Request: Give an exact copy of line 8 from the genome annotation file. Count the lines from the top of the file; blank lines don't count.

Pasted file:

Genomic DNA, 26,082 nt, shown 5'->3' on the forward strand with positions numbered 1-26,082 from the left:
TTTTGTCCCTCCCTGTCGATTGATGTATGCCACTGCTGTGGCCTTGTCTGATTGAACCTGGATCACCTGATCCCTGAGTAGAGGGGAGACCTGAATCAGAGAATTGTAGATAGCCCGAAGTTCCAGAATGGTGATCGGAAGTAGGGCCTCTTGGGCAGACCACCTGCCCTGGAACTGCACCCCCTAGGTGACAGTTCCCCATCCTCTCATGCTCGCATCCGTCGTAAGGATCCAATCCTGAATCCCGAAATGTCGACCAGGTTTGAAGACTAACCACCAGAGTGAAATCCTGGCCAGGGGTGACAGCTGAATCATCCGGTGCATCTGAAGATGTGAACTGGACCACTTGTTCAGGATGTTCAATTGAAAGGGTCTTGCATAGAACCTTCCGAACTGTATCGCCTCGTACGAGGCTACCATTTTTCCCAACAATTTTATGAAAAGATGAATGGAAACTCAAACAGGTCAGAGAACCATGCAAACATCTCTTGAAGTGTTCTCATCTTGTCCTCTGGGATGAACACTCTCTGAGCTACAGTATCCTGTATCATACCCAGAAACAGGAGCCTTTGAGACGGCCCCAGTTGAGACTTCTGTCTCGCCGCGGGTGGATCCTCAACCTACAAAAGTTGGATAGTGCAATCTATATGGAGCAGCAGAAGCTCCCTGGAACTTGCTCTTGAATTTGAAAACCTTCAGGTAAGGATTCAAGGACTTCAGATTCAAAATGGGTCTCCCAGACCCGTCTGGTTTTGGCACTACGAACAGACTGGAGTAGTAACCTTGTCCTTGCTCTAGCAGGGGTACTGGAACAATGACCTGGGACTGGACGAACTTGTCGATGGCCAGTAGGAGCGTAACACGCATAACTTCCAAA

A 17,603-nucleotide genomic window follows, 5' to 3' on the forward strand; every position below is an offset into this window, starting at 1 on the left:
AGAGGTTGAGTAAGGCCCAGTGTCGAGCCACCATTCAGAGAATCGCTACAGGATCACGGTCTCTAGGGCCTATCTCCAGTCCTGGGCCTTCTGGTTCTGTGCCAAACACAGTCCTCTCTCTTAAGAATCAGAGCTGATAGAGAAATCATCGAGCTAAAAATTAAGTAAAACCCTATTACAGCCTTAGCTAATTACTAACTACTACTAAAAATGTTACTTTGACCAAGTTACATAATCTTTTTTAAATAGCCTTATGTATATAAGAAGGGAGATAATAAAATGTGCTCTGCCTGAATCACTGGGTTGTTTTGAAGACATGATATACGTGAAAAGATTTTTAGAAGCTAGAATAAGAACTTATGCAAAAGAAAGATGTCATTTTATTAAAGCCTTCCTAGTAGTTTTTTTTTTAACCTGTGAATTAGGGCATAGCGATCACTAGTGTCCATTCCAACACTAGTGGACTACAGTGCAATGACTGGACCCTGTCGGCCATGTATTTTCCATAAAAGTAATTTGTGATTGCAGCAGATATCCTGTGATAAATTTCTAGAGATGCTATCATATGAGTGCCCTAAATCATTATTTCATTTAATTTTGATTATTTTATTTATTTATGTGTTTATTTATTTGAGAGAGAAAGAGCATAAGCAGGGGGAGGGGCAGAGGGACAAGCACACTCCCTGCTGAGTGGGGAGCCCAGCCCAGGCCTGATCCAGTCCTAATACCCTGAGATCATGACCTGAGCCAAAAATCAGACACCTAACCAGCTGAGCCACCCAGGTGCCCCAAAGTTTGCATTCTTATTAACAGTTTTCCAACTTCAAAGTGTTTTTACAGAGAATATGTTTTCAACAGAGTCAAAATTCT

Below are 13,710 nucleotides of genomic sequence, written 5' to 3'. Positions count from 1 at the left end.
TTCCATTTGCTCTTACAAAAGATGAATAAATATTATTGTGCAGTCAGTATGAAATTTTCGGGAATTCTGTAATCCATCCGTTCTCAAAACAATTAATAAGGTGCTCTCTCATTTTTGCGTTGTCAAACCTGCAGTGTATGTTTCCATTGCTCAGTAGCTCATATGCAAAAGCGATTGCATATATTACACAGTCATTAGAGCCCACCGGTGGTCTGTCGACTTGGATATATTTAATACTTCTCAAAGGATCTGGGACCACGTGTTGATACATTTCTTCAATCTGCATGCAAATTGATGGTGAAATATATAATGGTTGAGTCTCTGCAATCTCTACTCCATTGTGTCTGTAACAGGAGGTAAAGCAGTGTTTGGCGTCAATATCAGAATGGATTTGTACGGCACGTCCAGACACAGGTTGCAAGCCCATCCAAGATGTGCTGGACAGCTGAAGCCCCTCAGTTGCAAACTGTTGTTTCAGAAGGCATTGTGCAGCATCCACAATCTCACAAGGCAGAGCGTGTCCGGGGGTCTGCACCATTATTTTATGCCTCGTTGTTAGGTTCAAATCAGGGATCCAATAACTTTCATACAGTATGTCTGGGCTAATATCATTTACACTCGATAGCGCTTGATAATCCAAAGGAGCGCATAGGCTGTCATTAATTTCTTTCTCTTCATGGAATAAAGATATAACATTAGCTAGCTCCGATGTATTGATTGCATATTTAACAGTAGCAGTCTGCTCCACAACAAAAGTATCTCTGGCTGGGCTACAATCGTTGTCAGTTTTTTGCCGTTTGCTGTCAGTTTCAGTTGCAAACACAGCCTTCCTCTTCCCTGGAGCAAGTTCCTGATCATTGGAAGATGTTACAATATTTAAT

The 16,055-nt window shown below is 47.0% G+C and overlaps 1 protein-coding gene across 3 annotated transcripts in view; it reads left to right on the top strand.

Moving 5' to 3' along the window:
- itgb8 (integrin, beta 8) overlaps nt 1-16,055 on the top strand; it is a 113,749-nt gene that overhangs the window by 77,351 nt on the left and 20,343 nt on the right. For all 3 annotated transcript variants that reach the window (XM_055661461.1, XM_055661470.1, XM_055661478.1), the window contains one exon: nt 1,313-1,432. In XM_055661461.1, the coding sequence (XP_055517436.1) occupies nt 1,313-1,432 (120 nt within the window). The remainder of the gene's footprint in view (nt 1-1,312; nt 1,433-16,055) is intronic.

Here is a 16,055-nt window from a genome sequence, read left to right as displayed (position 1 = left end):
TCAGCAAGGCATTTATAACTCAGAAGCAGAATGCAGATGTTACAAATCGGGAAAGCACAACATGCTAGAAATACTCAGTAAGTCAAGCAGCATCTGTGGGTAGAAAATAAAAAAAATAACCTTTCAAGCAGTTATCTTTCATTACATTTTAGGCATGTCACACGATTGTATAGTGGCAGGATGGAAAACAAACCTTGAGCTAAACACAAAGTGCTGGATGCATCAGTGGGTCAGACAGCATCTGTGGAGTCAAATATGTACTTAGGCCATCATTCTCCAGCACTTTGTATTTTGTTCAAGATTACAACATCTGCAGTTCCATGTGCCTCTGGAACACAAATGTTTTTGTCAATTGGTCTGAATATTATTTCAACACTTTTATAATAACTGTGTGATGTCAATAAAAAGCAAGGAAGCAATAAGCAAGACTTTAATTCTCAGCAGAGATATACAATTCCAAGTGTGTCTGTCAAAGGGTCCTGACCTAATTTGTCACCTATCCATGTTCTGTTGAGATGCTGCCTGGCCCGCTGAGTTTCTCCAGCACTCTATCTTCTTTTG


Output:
Moving 5' to 3' along the window: